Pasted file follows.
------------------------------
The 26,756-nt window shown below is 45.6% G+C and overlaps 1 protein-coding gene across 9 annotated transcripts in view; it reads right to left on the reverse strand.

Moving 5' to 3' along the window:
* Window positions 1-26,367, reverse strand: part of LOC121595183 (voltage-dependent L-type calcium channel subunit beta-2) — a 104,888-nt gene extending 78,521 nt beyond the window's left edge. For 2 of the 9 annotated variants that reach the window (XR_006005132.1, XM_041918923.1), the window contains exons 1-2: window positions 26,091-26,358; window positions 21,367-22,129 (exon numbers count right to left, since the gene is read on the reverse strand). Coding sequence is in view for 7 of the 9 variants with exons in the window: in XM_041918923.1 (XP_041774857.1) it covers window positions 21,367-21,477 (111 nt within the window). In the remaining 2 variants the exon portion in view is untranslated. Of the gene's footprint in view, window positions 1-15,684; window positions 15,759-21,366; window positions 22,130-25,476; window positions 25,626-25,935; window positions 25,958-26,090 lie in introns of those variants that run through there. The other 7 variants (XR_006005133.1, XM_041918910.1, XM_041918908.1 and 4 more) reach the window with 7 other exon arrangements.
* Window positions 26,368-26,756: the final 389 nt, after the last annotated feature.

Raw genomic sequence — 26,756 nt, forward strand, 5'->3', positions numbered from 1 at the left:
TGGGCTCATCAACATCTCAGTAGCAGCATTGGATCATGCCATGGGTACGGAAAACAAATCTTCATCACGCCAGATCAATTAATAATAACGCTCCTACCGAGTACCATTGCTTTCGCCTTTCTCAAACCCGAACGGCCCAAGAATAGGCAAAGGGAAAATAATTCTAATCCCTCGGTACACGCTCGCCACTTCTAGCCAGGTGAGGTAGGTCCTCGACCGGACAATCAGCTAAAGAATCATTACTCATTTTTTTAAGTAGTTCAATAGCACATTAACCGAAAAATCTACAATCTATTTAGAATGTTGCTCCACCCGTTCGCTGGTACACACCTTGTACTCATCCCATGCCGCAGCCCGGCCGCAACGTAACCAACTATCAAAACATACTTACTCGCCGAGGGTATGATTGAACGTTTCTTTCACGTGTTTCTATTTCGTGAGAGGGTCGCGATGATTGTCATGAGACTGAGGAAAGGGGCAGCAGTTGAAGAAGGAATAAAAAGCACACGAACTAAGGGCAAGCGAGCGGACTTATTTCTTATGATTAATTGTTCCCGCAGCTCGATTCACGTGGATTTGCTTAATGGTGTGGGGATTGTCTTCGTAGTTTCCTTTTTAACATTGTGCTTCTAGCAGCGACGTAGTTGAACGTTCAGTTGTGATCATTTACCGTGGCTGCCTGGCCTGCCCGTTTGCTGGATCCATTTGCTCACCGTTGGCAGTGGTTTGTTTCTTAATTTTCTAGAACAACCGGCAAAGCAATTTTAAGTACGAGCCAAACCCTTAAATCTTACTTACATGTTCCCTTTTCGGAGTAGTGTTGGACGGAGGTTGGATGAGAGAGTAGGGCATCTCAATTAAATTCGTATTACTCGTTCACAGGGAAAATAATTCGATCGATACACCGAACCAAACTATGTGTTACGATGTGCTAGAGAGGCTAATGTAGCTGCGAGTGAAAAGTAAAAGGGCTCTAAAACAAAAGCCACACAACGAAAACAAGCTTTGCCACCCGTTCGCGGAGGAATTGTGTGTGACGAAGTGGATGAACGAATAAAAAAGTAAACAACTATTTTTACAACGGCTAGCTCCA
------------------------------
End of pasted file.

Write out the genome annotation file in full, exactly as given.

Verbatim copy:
The 26,756-nt window shown below is 45.6% G+C and overlaps 1 protein-coding gene across 9 annotated transcripts in view; it reads right to left on the reverse strand.

Moving 5' to 3' along the window:
* Window positions 1-26,367, reverse strand: part of LOC121595183 (voltage-dependent L-type calcium channel subunit beta-2) — a 104,888-nt gene extending 78,521 nt beyond the window's left edge. For 2 of the 9 annotated variants that reach the window (XR_006005132.1, XM_041918923.1), the window contains exons 1-2: window positions 26,091-26,358; window positions 21,367-22,129 (exon numbers count right to left, since the gene is read on the reverse strand). Coding sequence is in view for 7 of the 9 variants with exons in the window: in XM_041918923.1 (XP_041774857.1) it covers window positions 21,367-21,477 (111 nt within the window). In the remaining 2 variants the exon portion in view is untranslated. Of the gene's footprint in view, window positions 1-15,684; window positions 15,759-21,366; window positions 22,130-25,476; window positions 25,626-25,935; window positions 25,958-26,090 lie in introns of those variants that run through there. The other 7 variants (XR_006005133.1, XM_041918910.1, XM_041918908.1 and 4 more) reach the window with 7 other exon arrangements.
* Window positions 26,368-26,756: the final 389 nt, after the last annotated feature.

Raw genomic sequence — 26,756 nt, forward strand, 5'->3', positions numbered from 1 at the left:
TGGGCTCATCAACATCTCAGTAGCAGCATTGGATCATGCCATGGGTACGGAAAACAAATCTTCATCACGCCAGATCAATTAATAATAACGCTCCTACCGAGTACCATTGCTTTCGCCTTTCTCAAACCCGAACGGCCCAAGAATAGGCAAAGGGAAAATAATTCTAATCCCTCGGTACACGCTCGCCACTTCTAGCCAGGTGAGGTAGGTCCTCGACCGGACAATCAGCTAAAGAATCATTACTCATTTTTTTAAGTAGTTCAATAGCACATTAACCGAAAAATCTACAATCTATTTAGAATGTTGCTCCACCCGTTCGCTGGTACACACCTTGTACTCATCCCATGCCGCAGCCCGGCCGCAACGTAACCAACTATCAAAACATACTTACTCGCCGAGGGTATGATTGAACGTTTCTTTCACGTGTTTCTATTTCGTGAGAGGGTCGCGATGATTGTCATGAGACTGAGGAAAGGGGCAGCAGTTGAAGAAGGAATAAAAAGCACACGAACTAAGGGCAAGCGAGCGGACTTATTTCTTATGATTAATTGTTCCCGCAGCTCGATTCACGTGGATTTGCTTAATGGTGTGGGGATTGTCTTCGTAGTTTCCTTTTTAACATTGTGCTTCTAGCAGCGACGTAGTTGAACGTTCAGTTGTGATCATTTACCGTGGCTGCCTGGCCTGCCCGTTTGCTGGATCCATTTGCTCACCGTTGGCAGTGGTTTGTTTCTTAATTTTCTAGAACAACCGGCAAAGCAATTTTAAGTACGAGCCAAACCCTTAAATCTTACTTACATGTTCCCTTTTCGGAGTAGTGTTGGACGGAGGTTGGATGAGAGAGTAGGGCATCTCAATTAAATTCGTATTACTCGTTCACAGGGAAAATAATTCGATCGATACACCGAACCAAACTATGTGTTACGATGTGCTAGAGAGGCTAATGTAGCTGCGAGTGAAAAGTAAAAGGGCTCTAAAACAAAAGCCACACAACGAAAACAAGCTTTGCCACCCGTTCGCGGAGGAATTGTGTGTGACGAAGTGGATGAACGAATAAAAAAGTAAACAACTATTTTTACAACGGCTAGCTCCA